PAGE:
Occasionally they did indeed put out duds. That's also fine. As long as we're all running Linux, we're all in this together.

Although from the comments on this thread, you'd hardly fucking think it.
The problem with Ubuntu is they think of people as Ubuntu users, not as Linux users. Upstart was used briefly in Fedora, It was never used in RHEL. Snap is a mess. Unity was... meh.

Briefly? Like 5 releases briefly? I've never thought of five years as a brief time, I have to admit. It was also a beta option in RHEL for a similar time, but you're right, it was never adopted, since start-up time on a server O/S is pretty insignificant compared to the POST checks in most Enterprise environments. I vaguely remember Debian considering it too, for quite a while, but I can't remember their reasons for not adopting it. Back then, their focus was and still to a large is, servers.

But anyway, my point is that Upstart was very well thought out - a fully asynchronous service management/init system with a simple interface, massively extendable, yet completely backwards compatible with SysV.

Snap is a mess, is it? Based on what?

Unity was meh? Based on... ah, okay. Your opinion, I suppose, which is fair enough. Opinions differ. Mine was/is that Unity is a great example of Canonical's innovation - reacting to the options in front of them at the time and, crucially, doing something about it. Back then (around 2010), Gnome Shell - now that was a mess. A wholly forced, non-configurable change in workflow. Canonical had to react to that, and Unity was born. It was a brilliant half-way house between gnome 2 and shell. It was, itself, also a bit shitty until the 2012 releases, but that's iterative development for you.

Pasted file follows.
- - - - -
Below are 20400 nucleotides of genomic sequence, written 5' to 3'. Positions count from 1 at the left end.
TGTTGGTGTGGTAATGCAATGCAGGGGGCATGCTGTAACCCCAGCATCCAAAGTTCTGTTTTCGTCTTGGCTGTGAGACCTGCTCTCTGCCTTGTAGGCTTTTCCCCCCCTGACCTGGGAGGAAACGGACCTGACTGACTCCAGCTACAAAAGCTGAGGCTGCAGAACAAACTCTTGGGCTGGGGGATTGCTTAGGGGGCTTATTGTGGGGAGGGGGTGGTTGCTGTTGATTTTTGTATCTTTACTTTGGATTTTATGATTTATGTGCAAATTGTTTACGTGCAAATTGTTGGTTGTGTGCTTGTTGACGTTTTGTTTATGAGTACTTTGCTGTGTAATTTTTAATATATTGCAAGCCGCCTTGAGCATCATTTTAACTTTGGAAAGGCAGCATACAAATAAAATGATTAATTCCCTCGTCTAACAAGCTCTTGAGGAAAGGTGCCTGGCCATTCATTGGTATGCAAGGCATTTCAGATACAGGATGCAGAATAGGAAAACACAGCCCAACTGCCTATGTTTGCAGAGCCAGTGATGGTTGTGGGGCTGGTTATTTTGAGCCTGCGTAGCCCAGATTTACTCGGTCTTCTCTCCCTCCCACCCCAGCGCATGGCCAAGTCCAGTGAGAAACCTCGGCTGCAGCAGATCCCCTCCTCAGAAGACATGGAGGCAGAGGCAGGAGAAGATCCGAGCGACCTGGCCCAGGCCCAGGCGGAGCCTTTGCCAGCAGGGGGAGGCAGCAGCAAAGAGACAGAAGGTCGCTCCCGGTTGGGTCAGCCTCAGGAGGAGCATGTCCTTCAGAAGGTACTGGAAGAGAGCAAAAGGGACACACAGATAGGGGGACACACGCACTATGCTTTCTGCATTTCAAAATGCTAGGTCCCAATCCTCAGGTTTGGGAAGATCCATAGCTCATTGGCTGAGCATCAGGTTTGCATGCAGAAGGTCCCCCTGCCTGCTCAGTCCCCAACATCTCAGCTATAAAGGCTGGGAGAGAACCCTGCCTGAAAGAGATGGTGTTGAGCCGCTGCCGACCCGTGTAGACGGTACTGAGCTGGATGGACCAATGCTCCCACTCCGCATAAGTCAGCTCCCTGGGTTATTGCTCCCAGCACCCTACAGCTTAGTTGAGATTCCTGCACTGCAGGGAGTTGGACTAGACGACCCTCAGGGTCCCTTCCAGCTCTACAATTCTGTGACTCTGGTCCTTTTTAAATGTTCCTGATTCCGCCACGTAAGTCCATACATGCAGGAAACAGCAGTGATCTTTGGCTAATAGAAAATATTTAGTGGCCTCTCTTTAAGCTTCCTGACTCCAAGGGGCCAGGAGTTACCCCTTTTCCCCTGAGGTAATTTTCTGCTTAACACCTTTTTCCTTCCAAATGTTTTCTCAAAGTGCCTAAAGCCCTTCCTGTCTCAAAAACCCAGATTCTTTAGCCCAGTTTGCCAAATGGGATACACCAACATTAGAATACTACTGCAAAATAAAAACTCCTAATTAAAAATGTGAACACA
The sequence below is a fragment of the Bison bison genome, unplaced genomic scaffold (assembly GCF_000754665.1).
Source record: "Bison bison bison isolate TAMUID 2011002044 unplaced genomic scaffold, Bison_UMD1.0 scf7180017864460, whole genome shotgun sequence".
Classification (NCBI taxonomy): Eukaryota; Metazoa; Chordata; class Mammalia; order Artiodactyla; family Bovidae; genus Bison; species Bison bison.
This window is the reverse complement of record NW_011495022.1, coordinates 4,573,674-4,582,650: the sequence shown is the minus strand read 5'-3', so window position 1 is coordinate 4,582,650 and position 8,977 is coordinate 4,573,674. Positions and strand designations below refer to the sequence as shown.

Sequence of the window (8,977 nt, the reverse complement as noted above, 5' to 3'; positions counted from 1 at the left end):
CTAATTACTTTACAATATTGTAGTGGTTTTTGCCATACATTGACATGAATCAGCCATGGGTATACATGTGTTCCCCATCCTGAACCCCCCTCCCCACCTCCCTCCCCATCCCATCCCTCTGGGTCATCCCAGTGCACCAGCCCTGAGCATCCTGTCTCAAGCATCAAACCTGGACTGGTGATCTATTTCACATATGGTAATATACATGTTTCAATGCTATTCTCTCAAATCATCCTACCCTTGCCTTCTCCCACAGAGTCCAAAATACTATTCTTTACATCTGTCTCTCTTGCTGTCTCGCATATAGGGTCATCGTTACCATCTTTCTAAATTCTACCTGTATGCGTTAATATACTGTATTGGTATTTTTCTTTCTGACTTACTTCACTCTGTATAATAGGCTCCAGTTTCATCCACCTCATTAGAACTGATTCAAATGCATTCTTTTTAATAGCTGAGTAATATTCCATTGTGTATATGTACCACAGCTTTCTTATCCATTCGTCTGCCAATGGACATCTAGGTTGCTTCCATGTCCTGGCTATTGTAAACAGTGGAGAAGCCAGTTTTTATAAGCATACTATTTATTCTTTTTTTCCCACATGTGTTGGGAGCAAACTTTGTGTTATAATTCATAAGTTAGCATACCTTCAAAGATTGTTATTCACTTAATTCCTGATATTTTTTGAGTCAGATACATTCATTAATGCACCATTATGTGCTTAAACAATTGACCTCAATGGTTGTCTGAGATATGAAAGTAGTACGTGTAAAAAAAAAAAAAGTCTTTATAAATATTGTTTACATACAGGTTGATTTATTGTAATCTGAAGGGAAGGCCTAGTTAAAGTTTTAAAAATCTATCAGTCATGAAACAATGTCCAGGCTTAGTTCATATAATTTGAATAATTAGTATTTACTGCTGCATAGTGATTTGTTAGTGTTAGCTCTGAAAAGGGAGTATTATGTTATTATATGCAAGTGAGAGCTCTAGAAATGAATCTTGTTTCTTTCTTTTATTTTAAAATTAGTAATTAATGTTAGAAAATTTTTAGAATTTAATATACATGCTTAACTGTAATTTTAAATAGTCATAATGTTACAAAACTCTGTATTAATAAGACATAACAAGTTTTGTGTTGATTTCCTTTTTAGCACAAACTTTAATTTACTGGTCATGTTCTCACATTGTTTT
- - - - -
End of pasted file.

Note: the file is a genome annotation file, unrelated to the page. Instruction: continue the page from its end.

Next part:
Also back then, remember, Canonical were pushing the idea of a converged mobile & desktop experience. The "Edge" phone was coming, powered by Unity. Incredible vision, when you realise this was twelve years ago. I remember being blown away by the possibility of using my phone as a dashboard screen on my desktop, and resizing, mobile-aware apps - something we take a little more for granted these days, but absolutely mind-blowing at the time.

But I doubt any of this is convincing you, slaapliedje. Pretty sure you've made up your mind about Canonical for reasons I certainly can't fathom. But there's some context for why I'm repeatedly impressed by Canonical and what they've brought to the Linux desktop.